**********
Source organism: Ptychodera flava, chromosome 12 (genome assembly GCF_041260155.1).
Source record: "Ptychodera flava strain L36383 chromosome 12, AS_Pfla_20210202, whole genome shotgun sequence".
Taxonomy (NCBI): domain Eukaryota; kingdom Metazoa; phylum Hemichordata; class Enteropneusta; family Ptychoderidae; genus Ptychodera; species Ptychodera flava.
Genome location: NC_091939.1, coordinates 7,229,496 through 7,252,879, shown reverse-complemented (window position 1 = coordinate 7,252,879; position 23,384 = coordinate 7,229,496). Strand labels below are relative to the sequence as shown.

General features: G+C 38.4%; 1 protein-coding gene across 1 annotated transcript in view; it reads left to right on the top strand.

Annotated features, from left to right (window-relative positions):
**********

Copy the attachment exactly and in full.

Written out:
Source organism: Ptychodera flava, chromosome 12 (genome assembly GCF_041260155.1).
Source record: "Ptychodera flava strain L36383 chromosome 12, AS_Pfla_20210202, whole genome shotgun sequence".
Taxonomy (NCBI): domain Eukaryota; kingdom Metazoa; phylum Hemichordata; class Enteropneusta; family Ptychoderidae; genus Ptychodera; species Ptychodera flava.
Genome location: NC_091939.1, coordinates 7,229,496 through 7,252,879, shown reverse-complemented (window position 1 = coordinate 7,252,879; position 23,384 = coordinate 7,229,496). Strand labels below are relative to the sequence as shown.

General features: G+C 38.4%; 1 protein-coding gene across 1 annotated transcript in view; it reads left to right on the top strand.

Annotated features, from left to right (window-relative positions):